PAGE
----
Martket Update for February 28, 2014

We’ve been keeping a close eye on China this week after recent speculation of property price cuts and banks halting lending to the property sector. This came along with the devaluation in the Chinese yuan, which continued into this week. Heading into Friday, it looked as though the trend is losing steam. The Chinese stock market rallied on Friday, but this came after a sell-off early and a plunge in the yuan.  The yuan fell as low as 6.18 to the U.S. dollar today, down from 6.04 at the end of January.

The drop in the yuan would not be new worthy if it were any other currency. In this case, the government tightly controls its value and has guided it upwards for several years. This is partially done for political reasons, such as quieting politicians in the U.S. who would like to put tariffs on Chinese imports. It is also done for confidence reasons. There were times when traders tried pushing the yuan lower, but the central bank reacted by raising its value and forcing it higher.  The yuan is only allowed to fluctuate 1 percent each day from the fixed price though there are also rumors indicating the trading band will widen to 2 percent.

Over the past few years, Chinese officials been adamant the yuan is fairly valued. The reality is if China had a floating currency, it would have weakened in 2013 along with other emerging market currencies, instead of rising to a multi-year high versus the U.S. dollar.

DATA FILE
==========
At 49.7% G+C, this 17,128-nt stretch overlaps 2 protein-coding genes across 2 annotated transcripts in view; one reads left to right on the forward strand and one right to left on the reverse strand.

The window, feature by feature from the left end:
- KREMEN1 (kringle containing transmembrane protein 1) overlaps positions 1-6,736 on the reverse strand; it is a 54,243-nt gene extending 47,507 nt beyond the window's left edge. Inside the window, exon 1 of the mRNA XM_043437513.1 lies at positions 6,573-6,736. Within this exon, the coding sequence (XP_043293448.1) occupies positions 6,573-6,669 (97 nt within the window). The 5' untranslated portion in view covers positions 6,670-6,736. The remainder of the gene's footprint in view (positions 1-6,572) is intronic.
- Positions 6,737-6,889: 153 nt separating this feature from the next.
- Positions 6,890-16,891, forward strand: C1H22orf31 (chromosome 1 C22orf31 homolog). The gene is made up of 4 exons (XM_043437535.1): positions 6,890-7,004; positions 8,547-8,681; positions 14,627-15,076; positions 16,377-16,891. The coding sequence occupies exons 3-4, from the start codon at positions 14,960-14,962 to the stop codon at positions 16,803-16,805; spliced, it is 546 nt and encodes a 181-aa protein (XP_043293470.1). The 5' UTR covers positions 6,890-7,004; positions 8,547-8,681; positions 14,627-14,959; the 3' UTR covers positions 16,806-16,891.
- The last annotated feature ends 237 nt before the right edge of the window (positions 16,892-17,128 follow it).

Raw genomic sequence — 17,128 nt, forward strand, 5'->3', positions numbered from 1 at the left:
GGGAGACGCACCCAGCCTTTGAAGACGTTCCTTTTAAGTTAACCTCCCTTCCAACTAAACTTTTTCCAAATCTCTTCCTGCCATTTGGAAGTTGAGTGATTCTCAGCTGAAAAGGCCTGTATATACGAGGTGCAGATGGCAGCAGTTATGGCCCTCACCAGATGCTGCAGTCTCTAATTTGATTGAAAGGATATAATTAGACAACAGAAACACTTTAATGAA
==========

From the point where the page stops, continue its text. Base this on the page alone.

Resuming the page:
So why is the world concerned about a small drop in the Chinese currency? The answer lies in China’s size and investor assumptions. Taking the latter first, there are likely hundreds of billions of dollars bet on Chinese currency appreciation. Businesses and financial institutions alike expect a stronger yuan. When everyone is on one side of the trade, a small change in value in the wrong direction can lead to huge and widespread losses.

More importantly, the value of the yuan greatly affects emerging markets that compete with China. One big reason why there wasn’t an emerging market currency crisis in 2013, even though there were some big losses in the Indian rupee and Indonesian rupiah, was because the Chinese yuan was stable. If the yuan begins to depreciate, this will put pressure on other emerging markets.

On the bright side, odds are the selling is close to finished, assuming the Chinese central bank is behind the move (the popular opinion at the moment). That portends a relief rally next week as Chinese investors breathe a sigh of relief. With U.S. economic data solid and more indexes pushing to new all-time highs this week, it will be a good one for the bulls. If the yuan selling isn’t over, no amount of good economic data will be able to stop the financial market volatility that erupts.

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